A True Story of a Ridiculous Mother

This past weekend I took Zac to Fiesta Texas so he could swim his energy away. I took up residence in a lounge chair and did what I do best…watch people. And in the summertime, my people-watching reaches a new level because I am wearing sunglasses. I can watch people and they don't know they are being watched. Sounds creepy, but I'm a writer. I simply stand firm on the fact that I'm doing research, developing characters, whatever.

So this mom and her friend and their two girls were sitting next to me. I took a pic of them in front of the wave pool for their Instagram or Facebook. Then Blonde mom and her 8 year old or so daughter stood in front of the pool, and brunette mom snapped a photo. Blonde mom came back and checked the photo and it wasn't what she wanted so she wanted another one. She stood next to her daughter, and leaned down and whispered something to her.

Mom stood up and the daughter, I KID YOU NOT, this EIGHT YEAR OLD LITTLE GIRL

I

KID

YOU

NOT

…sucked in her stomach.

I wanted to do what Jesus would've done and smack that mom in the face…okay maybe not the face, but perhaps just a simple sucker punch to the stomach. Perhaps. (after a conversation with my sweet friend from Florida [wink, wink, you know who you are] I want to make it clear that Jesus would never actually punch someone. He didn’t even beat the crap out of the guy who sold him to send him to the cross. It is ME that wanted to punch the mom….I’m working on being more grace-filled…I am a work in progress.)

I planned on writing an open letter to the Blonde Mom, but feel it more fitting to write to every parent. There is no pressure or formula to raise our kids flawlessly. As parents we are just imperfect people raising imperfect people. But there are certain things you just cannot do. And this is one of them.

So I say this to you with the same anger Jesus had in the temple when he freaked out and flipped tables:

Your child is not a canvas in which to paint your insecurities.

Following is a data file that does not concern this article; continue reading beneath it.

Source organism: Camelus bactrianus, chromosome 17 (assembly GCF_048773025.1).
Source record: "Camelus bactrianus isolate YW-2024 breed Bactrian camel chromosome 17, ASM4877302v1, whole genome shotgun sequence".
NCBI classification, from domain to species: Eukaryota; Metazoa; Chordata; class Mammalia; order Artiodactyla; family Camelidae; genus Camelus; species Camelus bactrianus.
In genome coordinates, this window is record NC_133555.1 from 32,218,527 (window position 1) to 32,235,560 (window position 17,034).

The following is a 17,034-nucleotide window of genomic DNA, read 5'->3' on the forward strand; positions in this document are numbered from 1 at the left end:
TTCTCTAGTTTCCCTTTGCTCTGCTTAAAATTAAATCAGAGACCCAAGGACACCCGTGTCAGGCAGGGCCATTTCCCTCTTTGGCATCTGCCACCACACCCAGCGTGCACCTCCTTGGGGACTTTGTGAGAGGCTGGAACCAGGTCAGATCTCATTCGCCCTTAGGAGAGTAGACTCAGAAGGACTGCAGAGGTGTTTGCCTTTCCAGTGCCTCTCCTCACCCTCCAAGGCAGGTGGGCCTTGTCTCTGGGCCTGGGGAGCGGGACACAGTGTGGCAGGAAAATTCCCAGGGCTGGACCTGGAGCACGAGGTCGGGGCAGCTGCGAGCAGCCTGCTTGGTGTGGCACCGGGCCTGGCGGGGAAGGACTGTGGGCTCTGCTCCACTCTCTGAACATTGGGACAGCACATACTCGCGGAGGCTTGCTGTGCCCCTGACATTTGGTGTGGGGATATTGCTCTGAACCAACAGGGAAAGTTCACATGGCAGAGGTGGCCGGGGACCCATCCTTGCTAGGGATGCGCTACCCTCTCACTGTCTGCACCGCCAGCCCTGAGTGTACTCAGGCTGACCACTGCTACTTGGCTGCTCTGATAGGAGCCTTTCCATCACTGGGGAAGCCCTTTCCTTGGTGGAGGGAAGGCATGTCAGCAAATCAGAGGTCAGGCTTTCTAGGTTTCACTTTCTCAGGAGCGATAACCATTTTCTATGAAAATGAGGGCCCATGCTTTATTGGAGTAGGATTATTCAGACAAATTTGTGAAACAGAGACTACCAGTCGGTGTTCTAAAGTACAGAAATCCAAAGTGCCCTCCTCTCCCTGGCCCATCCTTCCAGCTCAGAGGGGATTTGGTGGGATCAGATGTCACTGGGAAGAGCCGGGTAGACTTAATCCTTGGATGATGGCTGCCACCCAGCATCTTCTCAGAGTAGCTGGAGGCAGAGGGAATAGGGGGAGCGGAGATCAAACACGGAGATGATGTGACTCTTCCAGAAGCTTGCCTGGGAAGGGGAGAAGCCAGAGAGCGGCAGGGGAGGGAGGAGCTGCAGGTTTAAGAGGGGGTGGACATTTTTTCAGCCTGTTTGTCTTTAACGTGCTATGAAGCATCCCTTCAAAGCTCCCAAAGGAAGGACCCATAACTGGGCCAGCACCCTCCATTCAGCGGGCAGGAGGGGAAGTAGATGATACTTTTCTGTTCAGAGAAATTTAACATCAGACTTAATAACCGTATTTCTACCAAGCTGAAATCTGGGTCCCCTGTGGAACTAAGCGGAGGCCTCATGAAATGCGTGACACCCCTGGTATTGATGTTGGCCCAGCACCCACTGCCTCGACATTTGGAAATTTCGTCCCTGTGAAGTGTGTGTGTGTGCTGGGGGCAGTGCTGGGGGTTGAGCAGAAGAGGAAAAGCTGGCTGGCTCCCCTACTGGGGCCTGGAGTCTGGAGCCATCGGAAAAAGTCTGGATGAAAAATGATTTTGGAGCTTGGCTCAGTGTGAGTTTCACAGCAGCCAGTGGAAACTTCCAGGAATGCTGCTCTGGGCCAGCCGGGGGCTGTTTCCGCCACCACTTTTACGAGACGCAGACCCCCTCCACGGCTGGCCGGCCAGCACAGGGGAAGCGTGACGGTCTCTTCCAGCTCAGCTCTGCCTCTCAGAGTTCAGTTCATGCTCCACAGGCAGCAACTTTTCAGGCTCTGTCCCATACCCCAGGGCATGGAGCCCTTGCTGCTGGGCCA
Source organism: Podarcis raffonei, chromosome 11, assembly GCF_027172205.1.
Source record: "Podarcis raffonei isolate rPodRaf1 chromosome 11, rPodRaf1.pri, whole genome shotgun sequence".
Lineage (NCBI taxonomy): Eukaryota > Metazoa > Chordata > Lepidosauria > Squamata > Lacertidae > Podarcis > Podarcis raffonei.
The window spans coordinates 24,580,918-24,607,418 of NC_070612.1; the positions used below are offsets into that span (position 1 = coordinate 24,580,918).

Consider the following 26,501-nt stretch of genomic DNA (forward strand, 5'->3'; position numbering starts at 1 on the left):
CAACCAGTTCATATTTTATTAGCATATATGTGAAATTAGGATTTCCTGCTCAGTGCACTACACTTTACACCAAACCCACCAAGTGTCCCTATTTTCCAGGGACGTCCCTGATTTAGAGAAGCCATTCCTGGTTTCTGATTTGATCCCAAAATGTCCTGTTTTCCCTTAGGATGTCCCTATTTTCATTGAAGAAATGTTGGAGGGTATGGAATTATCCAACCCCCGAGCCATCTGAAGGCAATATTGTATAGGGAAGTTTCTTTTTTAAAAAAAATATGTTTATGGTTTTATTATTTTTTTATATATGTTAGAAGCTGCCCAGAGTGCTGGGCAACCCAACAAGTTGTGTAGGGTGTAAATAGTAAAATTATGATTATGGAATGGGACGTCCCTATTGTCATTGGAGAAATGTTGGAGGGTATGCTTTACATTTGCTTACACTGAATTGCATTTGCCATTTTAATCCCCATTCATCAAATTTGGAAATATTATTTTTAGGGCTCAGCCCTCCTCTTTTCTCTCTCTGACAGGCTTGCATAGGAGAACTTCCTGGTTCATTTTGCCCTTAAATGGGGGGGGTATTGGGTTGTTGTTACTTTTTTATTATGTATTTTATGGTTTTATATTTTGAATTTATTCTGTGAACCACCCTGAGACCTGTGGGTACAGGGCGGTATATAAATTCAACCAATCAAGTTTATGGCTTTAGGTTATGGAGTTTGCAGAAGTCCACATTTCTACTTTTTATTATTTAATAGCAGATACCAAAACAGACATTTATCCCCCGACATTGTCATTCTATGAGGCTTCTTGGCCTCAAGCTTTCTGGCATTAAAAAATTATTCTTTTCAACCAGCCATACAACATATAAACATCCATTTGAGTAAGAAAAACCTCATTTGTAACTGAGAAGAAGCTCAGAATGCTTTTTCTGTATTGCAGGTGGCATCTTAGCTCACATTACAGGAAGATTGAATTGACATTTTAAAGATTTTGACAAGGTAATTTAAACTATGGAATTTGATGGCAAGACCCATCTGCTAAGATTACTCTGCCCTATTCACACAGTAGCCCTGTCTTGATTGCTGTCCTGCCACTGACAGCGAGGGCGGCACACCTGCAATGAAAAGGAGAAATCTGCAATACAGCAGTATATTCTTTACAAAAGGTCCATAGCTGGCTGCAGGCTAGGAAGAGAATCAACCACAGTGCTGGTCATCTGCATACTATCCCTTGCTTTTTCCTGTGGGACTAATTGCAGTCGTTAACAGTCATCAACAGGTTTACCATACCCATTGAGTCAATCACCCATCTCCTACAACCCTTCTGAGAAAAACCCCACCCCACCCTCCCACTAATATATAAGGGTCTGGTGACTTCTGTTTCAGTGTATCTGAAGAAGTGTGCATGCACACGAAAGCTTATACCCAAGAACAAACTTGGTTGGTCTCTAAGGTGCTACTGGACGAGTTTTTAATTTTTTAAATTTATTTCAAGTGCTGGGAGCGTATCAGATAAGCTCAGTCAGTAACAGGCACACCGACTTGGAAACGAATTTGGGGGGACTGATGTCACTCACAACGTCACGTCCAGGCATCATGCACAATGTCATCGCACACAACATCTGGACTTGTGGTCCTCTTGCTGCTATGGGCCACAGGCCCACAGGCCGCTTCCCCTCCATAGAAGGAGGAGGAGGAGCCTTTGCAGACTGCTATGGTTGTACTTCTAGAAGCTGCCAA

I'm not judging, I'm stating observations. Blonde mom–now known as 'Ridiculous Mother'–doesn't like herself. She is more concerned with what her Facebook friends think about her. To this mom, that sweet little girl is a direct reflection of her. I mean, we can't have our middle school friends thinking that our 8 year old growing super cute kid is anything but perfectly thin.

Every time we push our kids to be thin like we want to be, or be the best athlete like we wish we were in school, or even be protected more than we were, we are leaving a permanent mark on complete purity.

So stop.

Stop hovering, and feeling guilty. Stop caring about what other people think of you…as a person and a parent. Stop telling your kids to suck it in or suck it up. As a counselor I have worked with too many young girls who refuse to eat. As a youth leader I have seen too many boys who will never measure up to their dad's ridiculous expectations. Stop hurting your children because you haven't dealt with your own heartbreak.

I'm speaking to myself as much as I'm speaking to you. I live so afraid that my children will look back and hate their childhood, or feel in some way that I have failed them. My daughter told me last night that I care about these things more than they do. We all do…we care about things our kids don't even consider–like whether or not they look fat in a swimsuit.

What insecurities have you unknowingly pressed upon your child's heart–making it theirs?? How did your parents do that to you? Comment and Share

LG|LP <3 Tiff

Why I’m Pissed About | Miley Cyrus

Over the last few days I have read countless blogs about Miley Cyrus and how we were all sexually violated by her performance at the VMA's. If you didn't catch it, just know that there was a stripper-like, self-deprecating display of hip movement and horrible singing in front of millions of viewers, and Jesus.

Writers of blogs from every genre are talking about how surprising her behavior was. And Christian bloggers have taken it upon themselves to personally offer her some sort of official grace and forgiveness on behalf of all of us, while sharing their genuine concern about the condition of her heart.

Was her performance disturbing? YES. Surprising? NO.

Come on people. It's YOUR fault. It's OUR fault. We did this to her. The American people. The society who cares only about themselves and the wants of their children. We did this!

We bought the Hannah Montana wigs. We purchased the $200 concert tickets for our seven year olds. We told her by our actions, and by allowing our kids to idolize her that her value was found in what she did and not who she was. We have even told her that she can sing. And we ALL know that's not the truth.